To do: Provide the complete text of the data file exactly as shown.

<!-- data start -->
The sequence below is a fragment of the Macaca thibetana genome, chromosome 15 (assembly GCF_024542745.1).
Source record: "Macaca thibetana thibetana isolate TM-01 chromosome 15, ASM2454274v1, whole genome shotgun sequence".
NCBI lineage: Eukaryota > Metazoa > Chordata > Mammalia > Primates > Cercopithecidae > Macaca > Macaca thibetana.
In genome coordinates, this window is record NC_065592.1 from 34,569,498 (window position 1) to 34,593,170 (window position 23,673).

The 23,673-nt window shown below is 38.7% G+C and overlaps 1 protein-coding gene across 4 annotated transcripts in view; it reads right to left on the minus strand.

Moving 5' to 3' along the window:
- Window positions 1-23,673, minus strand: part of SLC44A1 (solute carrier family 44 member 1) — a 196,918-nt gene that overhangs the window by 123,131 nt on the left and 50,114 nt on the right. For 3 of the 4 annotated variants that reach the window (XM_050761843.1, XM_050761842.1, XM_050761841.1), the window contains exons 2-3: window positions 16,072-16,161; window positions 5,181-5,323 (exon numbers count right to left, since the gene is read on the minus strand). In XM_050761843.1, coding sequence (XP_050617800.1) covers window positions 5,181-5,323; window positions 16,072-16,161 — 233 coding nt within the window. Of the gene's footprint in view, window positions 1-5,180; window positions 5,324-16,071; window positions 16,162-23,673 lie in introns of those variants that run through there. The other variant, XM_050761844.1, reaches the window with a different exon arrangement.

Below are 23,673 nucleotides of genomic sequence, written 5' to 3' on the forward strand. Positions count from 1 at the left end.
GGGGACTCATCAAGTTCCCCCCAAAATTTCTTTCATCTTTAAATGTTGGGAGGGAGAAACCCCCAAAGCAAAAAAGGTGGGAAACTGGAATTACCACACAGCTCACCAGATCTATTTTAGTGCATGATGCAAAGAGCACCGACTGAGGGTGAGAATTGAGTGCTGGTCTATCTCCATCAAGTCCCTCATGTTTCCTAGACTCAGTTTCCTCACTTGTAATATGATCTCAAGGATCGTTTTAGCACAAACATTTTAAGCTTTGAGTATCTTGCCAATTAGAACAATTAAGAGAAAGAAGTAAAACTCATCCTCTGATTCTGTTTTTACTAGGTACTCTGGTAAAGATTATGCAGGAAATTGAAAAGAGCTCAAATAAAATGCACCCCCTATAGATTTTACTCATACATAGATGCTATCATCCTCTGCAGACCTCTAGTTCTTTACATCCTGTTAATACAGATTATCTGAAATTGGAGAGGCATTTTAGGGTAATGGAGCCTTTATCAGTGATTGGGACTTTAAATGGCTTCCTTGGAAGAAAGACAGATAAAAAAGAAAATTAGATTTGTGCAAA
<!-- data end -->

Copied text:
The sequence below is a fragment of the Macaca thibetana genome, chromosome 15 (assembly GCF_024542745.1).
Source record: "Macaca thibetana thibetana isolate TM-01 chromosome 15, ASM2454274v1, whole genome shotgun sequence".
NCBI lineage: Eukaryota > Metazoa > Chordata > Mammalia > Primates > Cercopithecidae > Macaca > Macaca thibetana.
In genome coordinates, this window is record NC_065592.1 from 34,569,498 (window position 1) to 34,593,170 (window position 23,673).

The 23,673-nt window shown below is 38.7% G+C and overlaps 1 protein-coding gene across 4 annotated transcripts in view; it reads right to left on the minus strand.

Moving 5' to 3' along the window:
- Window positions 1-23,673, minus strand: part of SLC44A1 (solute carrier family 44 member 1) — a 196,918-nt gene that overhangs the window by 123,131 nt on the left and 50,114 nt on the right. For 3 of the 4 annotated variants that reach the window (XM_050761843.1, XM_050761842.1, XM_050761841.1), the window contains exons 2-3: window positions 16,072-16,161; window positions 5,181-5,323 (exon numbers count right to left, since the gene is read on the minus strand). In XM_050761843.1, coding sequence (XP_050617800.1) covers window positions 5,181-5,323; window positions 16,072-16,161 — 233 coding nt within the window. Of the gene's footprint in view, window positions 1-5,180; window positions 5,324-16,071; window positions 16,162-23,673 lie in introns of those variants that run through there. The other variant, XM_050761844.1, reaches the window with a different exon arrangement.

Below are 23,673 nucleotides of genomic sequence, written 5' to 3' on the forward strand. Positions count from 1 at the left end.
GGGGACTCATCAAGTTCCCCCCAAAATTTCTTTCATCTTTAAATGTTGGGAGGGAGAAACCCCCAAAGCAAAAAAGGTGGGAAACTGGAATTACCACACAGCTCACCAGATCTATTTTAGTGCATGATGCAAAGAGCACCGACTGAGGGTGAGAATTGAGTGCTGGTCTATCTCCATCAAGTCCCTCATGTTTCCTAGACTCAGTTTCCTCACTTGTAATATGATCTCAAGGATCGTTTTAGCACAAACATTTTAAGCTTTGAGTATCTTGCCAATTAGAACAATTAAGAGAAAGAAGTAAAACTCATCCTCTGATTCTGTTTTTACTAGGTACTCTGGTAAAGATTATGCAGGAAATTGAAAAGAGCTCAAATAAAATGCACCCCCTATAGATTTTACTCATACATAGATGCTATCATCCTCTGCAGACCTCTAGTTCTTTACATCCTGTTAATACAGATTATCTGAAATTGGAGAGGCATTTTAGGGTAATGGAGCCTTTATCAGTGATTGGGACTTTAAATGGCTTCCTTGGAAGAAAGACAGATAAAAAAGAAAATTAGATTTGTGCAAA